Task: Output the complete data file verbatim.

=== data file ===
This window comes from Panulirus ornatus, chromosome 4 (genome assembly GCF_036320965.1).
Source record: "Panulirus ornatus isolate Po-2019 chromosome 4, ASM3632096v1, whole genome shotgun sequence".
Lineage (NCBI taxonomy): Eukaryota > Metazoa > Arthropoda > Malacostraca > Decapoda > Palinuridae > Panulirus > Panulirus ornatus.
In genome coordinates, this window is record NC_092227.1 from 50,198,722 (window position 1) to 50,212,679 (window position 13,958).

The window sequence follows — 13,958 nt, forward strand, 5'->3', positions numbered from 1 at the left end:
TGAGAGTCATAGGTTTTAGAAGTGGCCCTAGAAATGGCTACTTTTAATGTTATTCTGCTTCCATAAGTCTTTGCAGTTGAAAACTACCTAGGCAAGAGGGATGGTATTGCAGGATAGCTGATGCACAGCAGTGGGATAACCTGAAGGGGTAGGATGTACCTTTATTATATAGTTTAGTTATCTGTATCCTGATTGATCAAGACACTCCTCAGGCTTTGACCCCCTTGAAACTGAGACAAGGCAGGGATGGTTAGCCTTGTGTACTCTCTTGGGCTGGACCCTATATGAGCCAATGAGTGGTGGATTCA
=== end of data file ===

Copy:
This window comes from Panulirus ornatus, chromosome 4 (genome assembly GCF_036320965.1).
Source record: "Panulirus ornatus isolate Po-2019 chromosome 4, ASM3632096v1, whole genome shotgun sequence".
Lineage (NCBI taxonomy): Eukaryota > Metazoa > Arthropoda > Malacostraca > Decapoda > Palinuridae > Panulirus > Panulirus ornatus.
In genome coordinates, this window is record NC_092227.1 from 50,198,722 (window position 1) to 50,212,679 (window position 13,958).

The window sequence follows — 13,958 nt, forward strand, 5'->3', positions numbered from 1 at the left end:
TGAGAGTCATAGGTTTTAGAAGTGGCCCTAGAAATGGCTACTTTTAATGTTATTCTGCTTCCATAAGTCTTTGCAGTTGAAAACTACCTAGGCAAGAGGGATGGTATTGCAGGATAGCTGATGCACAGCAGTGGGATAACCTGAAGGGGTAGGATGTACCTTTATTATATAGTTTAGTTATCTGTATCCTGATTGATCAAGACACTCCTCAGGCTTTGACCCCCTTGAAACTGAGACAAGGCAGGGATGGTTAGCCTTGTGTACTCTCTTGGGCTGGACCCTATATGAGCCAATGAGTGGTGGATTCA